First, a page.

Sniper Elite VR brings Rebellion’s dependable design to headsets with refreshed energy and a few new tricks. More in our Sniper Elite VR review.
The Gewehr 43 is Sniper Elite VR’s worst-best weapon. On PC and Quest at least, most of the game’s arsenal of long-range skull shatterers require routine: load the clip, pull the bolt, line the sights and squeeze the trigger. Then –unless you’ve got the gestures down to a tee — bring the rifle back down to load once more. This isn’t an animation, this isn’t a button press, it’s your physical actions.
But the Gewehr’s ability to unload multiple rounds without interruption makes it an attractive alternative to all of that exhausting manual labor. It also makes you sloppy, tempting you to pull the trigger safe in the knowledge you can course-correct any mistakes with the next round a moment later. And so a game of lethal precision turns more into a round of bowling at a drunken birthday party; sometimes you’ll shoot straight, most of the time it’s going in the gutter, but you’ll get to the end all the same. It’s a dangerous reminder that, without Sniper Elite VR’s invigorating physicality, without the dependency on player skill and consistent performance, the game wouldn’t be all that memorable.
Thank god the thing only puts in an appearance in a handful of levels, then, because Rebellion’s long-running series — here co-developed by Just Add Water — feels wholly refreshed with any other rifle (or other firearm) in your hand.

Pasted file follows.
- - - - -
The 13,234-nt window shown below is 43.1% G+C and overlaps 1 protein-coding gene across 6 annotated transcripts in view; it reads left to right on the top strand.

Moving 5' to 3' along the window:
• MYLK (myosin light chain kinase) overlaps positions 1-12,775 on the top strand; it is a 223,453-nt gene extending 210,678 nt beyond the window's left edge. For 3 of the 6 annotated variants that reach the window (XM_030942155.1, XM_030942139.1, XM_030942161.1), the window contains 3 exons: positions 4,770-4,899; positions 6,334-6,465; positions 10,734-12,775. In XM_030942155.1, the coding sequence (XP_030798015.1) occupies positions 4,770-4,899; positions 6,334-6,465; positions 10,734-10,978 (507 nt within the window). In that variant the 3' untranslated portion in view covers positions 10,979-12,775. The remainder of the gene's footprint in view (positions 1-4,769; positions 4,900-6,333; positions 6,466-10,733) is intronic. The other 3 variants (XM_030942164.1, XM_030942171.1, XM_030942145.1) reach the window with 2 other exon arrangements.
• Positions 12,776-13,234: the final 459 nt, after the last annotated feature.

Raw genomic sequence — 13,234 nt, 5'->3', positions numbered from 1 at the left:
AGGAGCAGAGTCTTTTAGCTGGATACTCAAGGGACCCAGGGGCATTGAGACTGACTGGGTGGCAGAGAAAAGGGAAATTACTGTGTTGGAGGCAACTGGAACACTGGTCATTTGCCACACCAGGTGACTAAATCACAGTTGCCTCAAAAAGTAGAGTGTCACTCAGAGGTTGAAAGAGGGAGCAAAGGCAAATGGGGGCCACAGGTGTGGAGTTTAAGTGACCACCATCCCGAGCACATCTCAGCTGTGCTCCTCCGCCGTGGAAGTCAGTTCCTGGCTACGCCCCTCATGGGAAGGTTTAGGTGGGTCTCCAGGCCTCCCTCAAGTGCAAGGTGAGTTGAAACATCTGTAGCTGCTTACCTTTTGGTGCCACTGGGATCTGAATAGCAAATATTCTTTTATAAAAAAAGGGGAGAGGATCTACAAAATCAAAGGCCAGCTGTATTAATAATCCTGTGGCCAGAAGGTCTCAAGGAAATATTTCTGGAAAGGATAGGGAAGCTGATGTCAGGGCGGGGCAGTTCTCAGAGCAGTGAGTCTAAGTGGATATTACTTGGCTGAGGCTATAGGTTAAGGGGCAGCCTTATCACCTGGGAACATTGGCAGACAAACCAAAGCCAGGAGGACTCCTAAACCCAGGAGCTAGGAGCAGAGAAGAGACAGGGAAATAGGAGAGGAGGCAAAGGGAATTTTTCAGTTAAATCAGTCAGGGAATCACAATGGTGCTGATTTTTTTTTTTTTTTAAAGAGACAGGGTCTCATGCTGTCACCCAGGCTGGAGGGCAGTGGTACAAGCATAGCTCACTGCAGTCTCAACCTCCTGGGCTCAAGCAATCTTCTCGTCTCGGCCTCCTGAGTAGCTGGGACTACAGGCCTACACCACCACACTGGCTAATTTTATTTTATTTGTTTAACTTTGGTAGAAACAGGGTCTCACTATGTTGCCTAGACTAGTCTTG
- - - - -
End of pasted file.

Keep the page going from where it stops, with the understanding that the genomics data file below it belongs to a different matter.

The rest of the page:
Sniper Elite VR plays very much like a mid-tier console shooter: modest length (5+ hours depending on difficulty and skill), pleasing production and the usual gamut of mission types that you’d expect any campaign to cycle through. Throw in the WW2 backdrop and it’s essentially an exercise in nostalgia for a bygone era of console shooters. But, whereas alternating between sniper and infiltration missions (peppered in with a few action setpieces) might feel familiar with a gamepad, in VR it’s both a welcome step up from a lot of other shooter campaigns and even enhanced to some degree.
It’s the weapons that really shine. The game’s far from a simulation, automating some of the busy work behind reloading and aiming, but strikes a great balance between accessibility and maintaining some sense of authenticity. Along with bolt-action rifles, most guns in the game require some combination of removing and replacing a clip then pulling a charging handle or something to similar effect.